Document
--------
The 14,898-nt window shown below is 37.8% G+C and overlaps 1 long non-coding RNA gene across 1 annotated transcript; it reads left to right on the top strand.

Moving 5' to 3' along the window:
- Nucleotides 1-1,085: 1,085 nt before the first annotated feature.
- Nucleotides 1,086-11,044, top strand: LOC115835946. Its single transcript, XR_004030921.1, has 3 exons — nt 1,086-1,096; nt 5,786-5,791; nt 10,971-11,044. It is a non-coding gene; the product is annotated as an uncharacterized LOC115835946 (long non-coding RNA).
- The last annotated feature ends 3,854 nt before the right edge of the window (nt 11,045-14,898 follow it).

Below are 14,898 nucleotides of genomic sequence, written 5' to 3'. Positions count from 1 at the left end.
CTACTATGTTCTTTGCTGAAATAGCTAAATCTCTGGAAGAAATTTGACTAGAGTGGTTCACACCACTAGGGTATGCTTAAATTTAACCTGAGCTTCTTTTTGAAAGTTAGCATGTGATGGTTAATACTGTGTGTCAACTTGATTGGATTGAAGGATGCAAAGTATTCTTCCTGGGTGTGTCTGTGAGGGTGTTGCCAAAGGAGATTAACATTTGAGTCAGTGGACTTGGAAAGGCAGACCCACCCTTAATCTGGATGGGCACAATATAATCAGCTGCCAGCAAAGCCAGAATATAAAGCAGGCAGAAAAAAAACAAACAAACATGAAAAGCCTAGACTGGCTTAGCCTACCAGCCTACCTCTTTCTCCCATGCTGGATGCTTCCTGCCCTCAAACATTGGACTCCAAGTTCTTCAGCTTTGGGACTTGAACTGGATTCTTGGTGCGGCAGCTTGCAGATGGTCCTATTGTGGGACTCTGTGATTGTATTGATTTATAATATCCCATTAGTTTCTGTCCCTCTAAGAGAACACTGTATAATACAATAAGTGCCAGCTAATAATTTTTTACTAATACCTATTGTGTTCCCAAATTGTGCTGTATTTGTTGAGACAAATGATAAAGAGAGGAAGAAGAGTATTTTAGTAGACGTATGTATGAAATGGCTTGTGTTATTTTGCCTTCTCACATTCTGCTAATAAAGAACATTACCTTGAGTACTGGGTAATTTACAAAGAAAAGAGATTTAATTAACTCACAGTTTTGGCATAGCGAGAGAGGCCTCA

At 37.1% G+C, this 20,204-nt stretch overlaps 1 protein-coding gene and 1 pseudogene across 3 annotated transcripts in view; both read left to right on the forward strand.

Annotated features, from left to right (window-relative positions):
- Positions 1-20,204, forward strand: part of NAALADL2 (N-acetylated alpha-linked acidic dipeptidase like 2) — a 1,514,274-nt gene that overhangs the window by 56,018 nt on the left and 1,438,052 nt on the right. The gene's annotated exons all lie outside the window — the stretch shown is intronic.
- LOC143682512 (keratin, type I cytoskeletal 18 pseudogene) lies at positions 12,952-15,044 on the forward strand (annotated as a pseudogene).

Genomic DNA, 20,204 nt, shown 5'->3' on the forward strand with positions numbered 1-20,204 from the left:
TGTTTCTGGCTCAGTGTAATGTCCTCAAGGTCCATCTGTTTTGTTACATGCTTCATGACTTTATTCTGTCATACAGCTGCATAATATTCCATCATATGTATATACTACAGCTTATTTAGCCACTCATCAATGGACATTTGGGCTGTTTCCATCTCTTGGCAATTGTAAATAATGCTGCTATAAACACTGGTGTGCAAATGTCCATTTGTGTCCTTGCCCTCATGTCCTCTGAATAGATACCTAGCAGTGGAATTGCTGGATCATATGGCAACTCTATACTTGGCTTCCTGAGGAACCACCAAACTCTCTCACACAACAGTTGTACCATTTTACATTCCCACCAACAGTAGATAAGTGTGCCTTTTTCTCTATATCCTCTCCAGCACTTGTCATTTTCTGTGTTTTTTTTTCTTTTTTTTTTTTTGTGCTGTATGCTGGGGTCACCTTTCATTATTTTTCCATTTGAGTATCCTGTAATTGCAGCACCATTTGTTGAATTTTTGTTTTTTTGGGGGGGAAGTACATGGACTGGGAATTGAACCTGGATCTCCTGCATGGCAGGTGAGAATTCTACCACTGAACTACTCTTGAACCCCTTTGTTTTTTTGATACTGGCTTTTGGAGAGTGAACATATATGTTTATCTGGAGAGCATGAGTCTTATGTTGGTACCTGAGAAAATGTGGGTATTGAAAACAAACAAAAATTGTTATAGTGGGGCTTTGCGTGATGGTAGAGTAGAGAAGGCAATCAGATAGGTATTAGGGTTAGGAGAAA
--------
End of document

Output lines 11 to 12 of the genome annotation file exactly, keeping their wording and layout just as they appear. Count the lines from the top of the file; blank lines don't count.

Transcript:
- LOC143682512 (keratin, type I cytoskeletal 18 pseudogene) lies at positions 12,952-15,044 on the forward strand (annotated as a pseudogene).

Genomic DNA, 20,204 nt, shown 5'->3' on the forward strand with positions numbered 1-20,204 from the left: